This definition is very broad, and is intended to extend coverage as widely as possible. Take, for example, John Doe. He is the sole proprietor of a body shop called Doe's, and is the 51 percent stockholder in a corporation that owns another body shop, JD Inc. He is also a partner in a partnership that owns a towing company, Bill and John's Towing Service. The towing company responds to many types of calls, but naturally tries to tow as many wrecked cars as possible to one of the two body shops in which Joe is involved.
Even though the three companies are different legal entities, which file different tax returns, for FLSA purposes they are one employer. They are related activities, in that the two body shops are the same type of activity, and the towing company tows wrecked cars to them for repair. The activities are certainly under common control, since John controls or has the authority to control them, and there is also some unity of operation with the towing company (there might also be common employees, common bookkeeping or payroll, common purchasing of materials, etc.). And clearly, all the activities have a common business purpose, which is an integrated towing and repair operation. So this is one single enterprise under the FLSA.
Because John's operations constitute one enterprise, the dollar volume of sales made and/or business done is combined to determine the dollar volume of sales or business of the enterprise. Also, if some employees work for more than one entity in the work week, their hours of work are combined to determine overtime.
Now that the concept of an enterprise is understood, what tests have to be met for the employees of the enterprise to be "enterprise covered?" First, the enterprise must have at least two employees, and those two employees must handle, sell or otherwise work on something that has moved in interstate commerce. In a modern business, almost everything has crossed state lines at some point. Second, the enterprise must have a gross dollar volume of sales made or business done of $500,000 per year, not counting sales tax. Note that in the example above, if the two body shops and the towing company each grossed $200,000 per year, none would be covered considered alone. But because of the enterprise concept, their dollar volume of sales would be combined, and the total of $600,000 would make them part of a covered enterprise.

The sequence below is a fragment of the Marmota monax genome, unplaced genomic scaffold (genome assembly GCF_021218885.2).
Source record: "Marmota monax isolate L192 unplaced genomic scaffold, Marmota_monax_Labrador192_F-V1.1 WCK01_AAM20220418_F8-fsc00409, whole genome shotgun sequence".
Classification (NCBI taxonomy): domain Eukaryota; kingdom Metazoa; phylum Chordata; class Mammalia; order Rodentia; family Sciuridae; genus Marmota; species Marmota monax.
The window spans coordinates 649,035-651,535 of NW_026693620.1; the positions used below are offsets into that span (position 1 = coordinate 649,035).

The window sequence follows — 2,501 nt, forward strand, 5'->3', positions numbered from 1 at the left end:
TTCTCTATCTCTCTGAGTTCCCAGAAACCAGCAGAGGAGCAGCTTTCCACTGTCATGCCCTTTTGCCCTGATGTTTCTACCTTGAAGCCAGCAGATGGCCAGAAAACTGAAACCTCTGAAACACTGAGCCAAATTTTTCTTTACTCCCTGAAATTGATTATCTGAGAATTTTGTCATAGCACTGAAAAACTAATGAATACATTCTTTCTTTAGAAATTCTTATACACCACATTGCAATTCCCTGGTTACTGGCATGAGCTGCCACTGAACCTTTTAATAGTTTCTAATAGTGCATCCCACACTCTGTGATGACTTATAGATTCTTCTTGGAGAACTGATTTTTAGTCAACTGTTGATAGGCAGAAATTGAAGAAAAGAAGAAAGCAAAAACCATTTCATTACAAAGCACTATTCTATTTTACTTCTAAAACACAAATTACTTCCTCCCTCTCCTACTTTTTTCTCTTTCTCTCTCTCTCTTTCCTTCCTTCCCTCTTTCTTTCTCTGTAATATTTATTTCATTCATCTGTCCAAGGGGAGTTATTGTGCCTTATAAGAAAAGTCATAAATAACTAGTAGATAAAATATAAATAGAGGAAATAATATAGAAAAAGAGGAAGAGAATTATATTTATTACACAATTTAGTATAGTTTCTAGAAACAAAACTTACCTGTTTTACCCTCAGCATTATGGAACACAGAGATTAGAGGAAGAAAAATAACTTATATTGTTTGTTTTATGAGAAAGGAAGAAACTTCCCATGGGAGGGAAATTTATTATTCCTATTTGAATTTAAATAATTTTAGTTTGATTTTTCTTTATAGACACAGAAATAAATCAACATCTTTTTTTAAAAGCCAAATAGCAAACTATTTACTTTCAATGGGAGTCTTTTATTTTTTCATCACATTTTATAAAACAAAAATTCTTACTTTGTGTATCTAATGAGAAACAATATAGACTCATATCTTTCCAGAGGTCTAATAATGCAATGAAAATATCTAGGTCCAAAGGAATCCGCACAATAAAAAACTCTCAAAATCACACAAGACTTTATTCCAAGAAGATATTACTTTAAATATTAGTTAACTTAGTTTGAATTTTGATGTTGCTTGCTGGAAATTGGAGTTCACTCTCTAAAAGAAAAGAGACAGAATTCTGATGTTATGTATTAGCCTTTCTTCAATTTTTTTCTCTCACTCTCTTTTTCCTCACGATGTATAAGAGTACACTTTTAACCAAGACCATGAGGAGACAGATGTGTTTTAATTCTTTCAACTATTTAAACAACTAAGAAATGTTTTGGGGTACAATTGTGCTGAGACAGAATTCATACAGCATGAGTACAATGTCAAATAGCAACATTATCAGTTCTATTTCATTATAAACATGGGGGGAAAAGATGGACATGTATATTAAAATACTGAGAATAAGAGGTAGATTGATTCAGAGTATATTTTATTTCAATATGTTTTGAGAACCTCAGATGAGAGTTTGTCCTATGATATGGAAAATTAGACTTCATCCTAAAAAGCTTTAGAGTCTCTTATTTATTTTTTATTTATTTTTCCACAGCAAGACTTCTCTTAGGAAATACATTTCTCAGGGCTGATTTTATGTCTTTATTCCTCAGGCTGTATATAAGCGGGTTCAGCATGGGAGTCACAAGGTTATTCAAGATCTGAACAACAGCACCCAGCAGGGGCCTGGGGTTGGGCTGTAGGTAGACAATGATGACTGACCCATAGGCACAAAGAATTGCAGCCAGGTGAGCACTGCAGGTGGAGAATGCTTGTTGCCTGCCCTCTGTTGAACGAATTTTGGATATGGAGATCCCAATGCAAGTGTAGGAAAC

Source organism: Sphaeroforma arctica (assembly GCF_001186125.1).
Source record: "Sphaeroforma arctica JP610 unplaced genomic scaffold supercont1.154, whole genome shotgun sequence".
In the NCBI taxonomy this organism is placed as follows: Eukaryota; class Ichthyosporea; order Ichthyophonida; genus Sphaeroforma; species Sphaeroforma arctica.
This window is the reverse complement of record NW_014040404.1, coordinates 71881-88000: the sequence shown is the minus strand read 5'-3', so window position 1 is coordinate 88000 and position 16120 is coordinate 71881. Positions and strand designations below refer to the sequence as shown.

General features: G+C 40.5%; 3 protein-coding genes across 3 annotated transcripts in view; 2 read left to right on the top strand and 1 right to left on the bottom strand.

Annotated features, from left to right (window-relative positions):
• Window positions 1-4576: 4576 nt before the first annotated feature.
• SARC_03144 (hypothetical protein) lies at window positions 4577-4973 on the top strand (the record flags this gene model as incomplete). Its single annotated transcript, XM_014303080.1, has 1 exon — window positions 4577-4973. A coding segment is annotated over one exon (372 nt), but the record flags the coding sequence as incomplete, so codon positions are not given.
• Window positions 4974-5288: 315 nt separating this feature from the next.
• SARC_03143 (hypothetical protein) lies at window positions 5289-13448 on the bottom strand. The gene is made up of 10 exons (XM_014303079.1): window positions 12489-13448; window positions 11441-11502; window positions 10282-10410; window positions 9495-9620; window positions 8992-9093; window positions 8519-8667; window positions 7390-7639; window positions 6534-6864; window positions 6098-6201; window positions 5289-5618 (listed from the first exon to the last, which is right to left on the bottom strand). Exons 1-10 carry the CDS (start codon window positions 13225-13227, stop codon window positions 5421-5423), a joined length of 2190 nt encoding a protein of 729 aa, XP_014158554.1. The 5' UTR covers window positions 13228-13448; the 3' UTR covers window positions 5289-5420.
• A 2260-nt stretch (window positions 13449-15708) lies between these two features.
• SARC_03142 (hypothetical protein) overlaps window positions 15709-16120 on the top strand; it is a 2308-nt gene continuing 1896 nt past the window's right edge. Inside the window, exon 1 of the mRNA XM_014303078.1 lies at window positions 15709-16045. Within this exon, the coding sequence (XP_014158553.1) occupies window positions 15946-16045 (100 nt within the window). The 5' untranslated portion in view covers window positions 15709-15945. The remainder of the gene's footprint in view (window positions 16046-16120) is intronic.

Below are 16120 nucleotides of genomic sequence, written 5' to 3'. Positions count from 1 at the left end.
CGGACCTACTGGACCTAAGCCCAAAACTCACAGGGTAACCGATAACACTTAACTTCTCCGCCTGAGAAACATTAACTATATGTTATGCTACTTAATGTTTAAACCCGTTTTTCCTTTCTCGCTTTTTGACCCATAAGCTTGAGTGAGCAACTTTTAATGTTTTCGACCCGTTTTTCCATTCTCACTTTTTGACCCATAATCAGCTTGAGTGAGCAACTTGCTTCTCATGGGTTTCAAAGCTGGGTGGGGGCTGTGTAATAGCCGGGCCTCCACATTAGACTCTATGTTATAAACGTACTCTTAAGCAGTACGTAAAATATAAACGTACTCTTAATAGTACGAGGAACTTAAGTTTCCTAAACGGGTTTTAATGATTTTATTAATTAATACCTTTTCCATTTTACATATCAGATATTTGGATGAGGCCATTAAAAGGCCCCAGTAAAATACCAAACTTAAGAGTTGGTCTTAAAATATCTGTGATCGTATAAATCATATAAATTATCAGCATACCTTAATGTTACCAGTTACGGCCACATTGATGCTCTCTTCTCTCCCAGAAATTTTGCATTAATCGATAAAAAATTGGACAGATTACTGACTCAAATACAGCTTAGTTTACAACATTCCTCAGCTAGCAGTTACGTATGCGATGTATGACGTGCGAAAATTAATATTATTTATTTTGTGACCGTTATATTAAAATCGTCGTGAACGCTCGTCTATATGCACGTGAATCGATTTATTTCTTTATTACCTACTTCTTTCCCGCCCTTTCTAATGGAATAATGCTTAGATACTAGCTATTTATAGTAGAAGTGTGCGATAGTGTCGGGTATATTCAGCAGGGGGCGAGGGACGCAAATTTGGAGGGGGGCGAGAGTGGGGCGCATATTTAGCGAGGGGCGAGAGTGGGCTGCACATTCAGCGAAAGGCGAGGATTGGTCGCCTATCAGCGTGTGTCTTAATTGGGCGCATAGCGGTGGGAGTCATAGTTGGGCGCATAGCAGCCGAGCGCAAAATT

Any auto repair facility, collision or mechanical, is covered if it has two employees and grosses $500,000 per year. But what about smaller companies? Are they off the hook? Almost certainly not. Remember that individual coverage still exists. In today's economy, every office employee sends or receives mail and e-mail or telephone calls across state lines. Parts people order parts, many of which come from out of state. Even mechanics often produce goods for interstate commerce. For instance, technicians may pull out old batteries and set them aside for collection and eventual shipment out of state. Similarly, brake pads, heater cores, and many other parts are sent out of state for rebuilding or recycling, or just scrap. Even in a small shop, it would be rare to be able to avoid FLSA coverage.
If employees are covered by the FLSA, then the monetary and other requirements of the Act govern their pay unless a specific exemption applies. These requirements will be explored below.
Part two of this article series will address minimum wage as it relates to the work week, earnings, deductions, overtime and regular rate of pay.
| Brian T. Farrington is ASA's attorney specializing in wage-hour issues. Having extensive background in wage-hour law, Farrington writes, speaks and trains others on wage-hour issues. He is the author of "Wage-Hour Compliance," published in 1995 by Warren, Gorham and Lamont. His new book, "A Wage-Hour Guide for the Self Storage Industry," was published in 2006. In addition to representing employers to the government in wage-hour and EEO cases, Farrington often appears as a consulting or testifying expert witness on Fair Labor Standards Act issues in federal and state courts throughout the country. Under an arrangement with ASA, members can receive brief telephone consultations from Farrington at no cost. Members wishing to benefit from this service can call (800) ASA-SHOP, ext. 295, and ASA will arrange to have Farrington call the member. Employers requiring more extensive assistance can retain Farrington at their expense.